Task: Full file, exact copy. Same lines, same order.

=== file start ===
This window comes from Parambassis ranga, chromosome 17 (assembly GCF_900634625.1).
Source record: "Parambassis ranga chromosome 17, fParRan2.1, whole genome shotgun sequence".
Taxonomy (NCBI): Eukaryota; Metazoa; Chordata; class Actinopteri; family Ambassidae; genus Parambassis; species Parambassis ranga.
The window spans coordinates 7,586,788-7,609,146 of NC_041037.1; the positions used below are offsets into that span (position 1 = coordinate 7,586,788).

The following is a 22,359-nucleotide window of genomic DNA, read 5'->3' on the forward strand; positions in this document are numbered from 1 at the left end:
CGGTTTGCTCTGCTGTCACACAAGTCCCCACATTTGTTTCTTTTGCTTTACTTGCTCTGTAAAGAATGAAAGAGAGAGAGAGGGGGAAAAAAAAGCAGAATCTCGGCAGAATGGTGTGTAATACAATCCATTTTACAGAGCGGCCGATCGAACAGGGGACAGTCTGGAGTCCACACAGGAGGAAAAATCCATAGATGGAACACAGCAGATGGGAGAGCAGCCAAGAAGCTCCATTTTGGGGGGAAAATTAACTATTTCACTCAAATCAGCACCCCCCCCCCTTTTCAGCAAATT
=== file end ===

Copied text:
This window comes from Parambassis ranga, chromosome 17 (assembly GCF_900634625.1).
Source record: "Parambassis ranga chromosome 17, fParRan2.1, whole genome shotgun sequence".
Taxonomy (NCBI): Eukaryota; Metazoa; Chordata; class Actinopteri; family Ambassidae; genus Parambassis; species Parambassis ranga.
The window spans coordinates 7,586,788-7,609,146 of NC_041037.1; the positions used below are offsets into that span (position 1 = coordinate 7,586,788).

The following is a 22,359-nucleotide window of genomic DNA, read 5'->3' on the forward strand; positions in this document are numbered from 1 at the left end:
CGGTTTGCTCTGCTGTCACACAAGTCCCCACATTTGTTTCTTTTGCTTTACTTGCTCTGTAAAGAATGAAAGAGAGAGAGAGGGGGAAAAAAAAGCAGAATCTCGGCAGAATGGTGTGTAATACAATCCATTTTACAGAGCGGCCGATCGAACAGGGGACAGTCTGGAGTCCACACAGGAGGAAAAATCCATAGATGGAACACAGCAGATGGGAGAGCAGCCAAGAAGCTCCATTTTGGGGGGAAAATTAACTATTTCACTCAAATCAGCACCCCCCCCCCTTTTCAGCAAATT